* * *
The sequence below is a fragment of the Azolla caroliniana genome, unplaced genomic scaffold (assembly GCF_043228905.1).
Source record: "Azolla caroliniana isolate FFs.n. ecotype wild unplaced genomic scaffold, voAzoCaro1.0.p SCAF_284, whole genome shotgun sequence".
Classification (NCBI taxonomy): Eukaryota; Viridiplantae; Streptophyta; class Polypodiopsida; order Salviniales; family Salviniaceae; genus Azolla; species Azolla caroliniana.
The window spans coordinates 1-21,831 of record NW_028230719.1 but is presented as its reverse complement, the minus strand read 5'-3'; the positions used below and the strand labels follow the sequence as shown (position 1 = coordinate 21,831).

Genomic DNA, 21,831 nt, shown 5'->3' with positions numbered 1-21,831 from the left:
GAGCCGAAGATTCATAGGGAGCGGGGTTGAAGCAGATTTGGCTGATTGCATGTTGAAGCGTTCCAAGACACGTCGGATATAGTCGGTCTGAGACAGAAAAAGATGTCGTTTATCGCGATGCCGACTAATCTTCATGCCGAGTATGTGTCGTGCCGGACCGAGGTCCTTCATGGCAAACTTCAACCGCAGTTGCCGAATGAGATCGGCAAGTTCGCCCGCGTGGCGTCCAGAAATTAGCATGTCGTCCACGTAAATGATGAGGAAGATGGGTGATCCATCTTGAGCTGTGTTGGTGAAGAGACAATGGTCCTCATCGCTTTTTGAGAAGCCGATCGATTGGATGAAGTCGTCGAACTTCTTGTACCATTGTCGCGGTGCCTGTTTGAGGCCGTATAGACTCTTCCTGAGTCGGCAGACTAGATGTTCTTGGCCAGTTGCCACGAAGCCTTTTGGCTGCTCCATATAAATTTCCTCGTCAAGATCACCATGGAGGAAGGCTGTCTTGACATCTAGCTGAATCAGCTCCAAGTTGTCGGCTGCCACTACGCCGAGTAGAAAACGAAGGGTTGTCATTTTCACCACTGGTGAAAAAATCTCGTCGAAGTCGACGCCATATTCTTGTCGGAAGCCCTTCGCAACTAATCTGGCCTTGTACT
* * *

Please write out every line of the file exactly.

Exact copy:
The sequence below is a fragment of the Azolla caroliniana genome, unplaced genomic scaffold (assembly GCF_043228905.1).
Source record: "Azolla caroliniana isolate FFs.n. ecotype wild unplaced genomic scaffold, voAzoCaro1.0.p SCAF_284, whole genome shotgun sequence".
Classification (NCBI taxonomy): Eukaryota; Viridiplantae; Streptophyta; class Polypodiopsida; order Salviniales; family Salviniaceae; genus Azolla; species Azolla caroliniana.
The window spans coordinates 1-21,831 of record NW_028230719.1 but is presented as its reverse complement, the minus strand read 5'-3'; the positions used below and the strand labels follow the sequence as shown (position 1 = coordinate 21,831).

Genomic DNA, 21,831 nt, shown 5'->3' with positions numbered 1-21,831 from the left:
GAGCCGAAGATTCATAGGGAGCGGGGTTGAAGCAGATTTGGCTGATTGCATGTTGAAGCGTTCCAAGACACGTCGGATATAGTCGGTCTGAGACAGAAAAAGATGTCGTTTATCGCGATGCCGACTAATCTTCATGCCGAGTATGTGTCGTGCCGGACCGAGGTCCTTCATGGCAAACTTCAACCGCAGTTGCCGAATGAGATCGGCAAGTTCGCCCGCGTGGCGTCCAGAAATTAGCATGTCGTCCACGTAAATGATGAGGAAGATGGGTGATCCATCTTGAGCTGTGTTGGTGAAGAGACAATGGTCCTCATCGCTTTTTGAGAAGCCGATCGATTGGATGAAGTCGTCGAACTTCTTGTACCATTGTCGCGGTGCCTGTTTGAGGCCGTATAGACTCTTCCTGAGTCGGCAGACTAGATGTTCTTGGCCAGTTGCCACGAAGCCTTTTGGCTGCTCCATATAAATTTCCTCGTCAAGATCACCATGGAGGAAGGCTGTCTTGACATCTAGCTGAATCAGCTCCAAGTTGTCGGCTGCCACTACGCCGAGTAGAAAACGAAGGGTTGTCATTTTCACCACTGGTGAAAAAATCTCGTCGAAGTCGACGCCATATTCTTGTCGGAAGCCCTTCGCAACTAATCTGGCCTTGTACT